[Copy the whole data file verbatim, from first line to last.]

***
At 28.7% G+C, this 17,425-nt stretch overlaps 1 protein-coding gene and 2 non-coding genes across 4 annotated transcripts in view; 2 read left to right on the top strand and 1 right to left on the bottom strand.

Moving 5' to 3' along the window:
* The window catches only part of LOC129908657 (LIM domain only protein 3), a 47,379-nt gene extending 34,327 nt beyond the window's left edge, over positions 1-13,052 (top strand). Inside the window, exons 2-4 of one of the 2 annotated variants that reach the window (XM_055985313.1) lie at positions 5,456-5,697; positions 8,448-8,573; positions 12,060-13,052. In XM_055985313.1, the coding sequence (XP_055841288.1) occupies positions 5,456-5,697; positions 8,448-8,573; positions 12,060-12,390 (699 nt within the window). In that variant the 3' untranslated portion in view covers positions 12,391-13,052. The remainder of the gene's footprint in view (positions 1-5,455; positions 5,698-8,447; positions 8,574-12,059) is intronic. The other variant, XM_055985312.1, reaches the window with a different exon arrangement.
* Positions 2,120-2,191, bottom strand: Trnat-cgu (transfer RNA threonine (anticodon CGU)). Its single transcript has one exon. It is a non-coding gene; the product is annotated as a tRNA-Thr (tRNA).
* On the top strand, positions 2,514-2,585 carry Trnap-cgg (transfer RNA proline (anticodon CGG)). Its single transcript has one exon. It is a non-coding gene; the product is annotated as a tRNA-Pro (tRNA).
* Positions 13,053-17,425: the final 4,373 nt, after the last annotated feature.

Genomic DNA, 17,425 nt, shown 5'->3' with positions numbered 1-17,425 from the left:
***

At 28.7% G+C, this 17,425-nt stretch overlaps 1 protein-coding gene and 2 non-coding genes across 4 annotated transcripts in view; 2 read left to right on the top strand and 1 right to left on the bottom strand.

Moving 5' to 3' along the window:
* The window catches only part of LOC129908657 (LIM domain only protein 3), a 47,379-nt gene extending 34,327 nt beyond the window's left edge, over positions 1-13,052 (top strand). Inside the window, exons 2-4 of one of the 2 annotated variants that reach the window (XM_055985313.1) lie at positions 5,456-5,697; positions 8,448-8,573; positions 12,060-13,052. In XM_055985313.1, the coding sequence (XP_055841288.1) occupies positions 5,456-5,697; positions 8,448-8,573; positions 12,060-12,390 (699 nt within the window). In that variant the 3' untranslated portion in view covers positions 12,391-13,052. The remainder of the gene's footprint in view (positions 1-5,455; positions 5,698-8,447; positions 8,574-12,059) is intronic. The other variant, XM_055985312.1, reaches the window with a different exon arrangement.
* Positions 2,120-2,191, bottom strand: Trnat-cgu (transfer RNA threonine (anticodon CGU)). Its single transcript has one exon. It is a non-coding gene; the product is annotated as a tRNA-Thr (tRNA).
* On the top strand, positions 2,514-2,585 carry Trnap-cgg (transfer RNA proline (anticodon CGG)). Its single transcript has one exon. It is a non-coding gene; the product is annotated as a tRNA-Pro (tRNA).
* Positions 13,053-17,425: the final 4,373 nt, after the last annotated feature.

Genomic DNA, 17,425 nt, shown 5'->3' with positions numbered 1-17,425 from the left: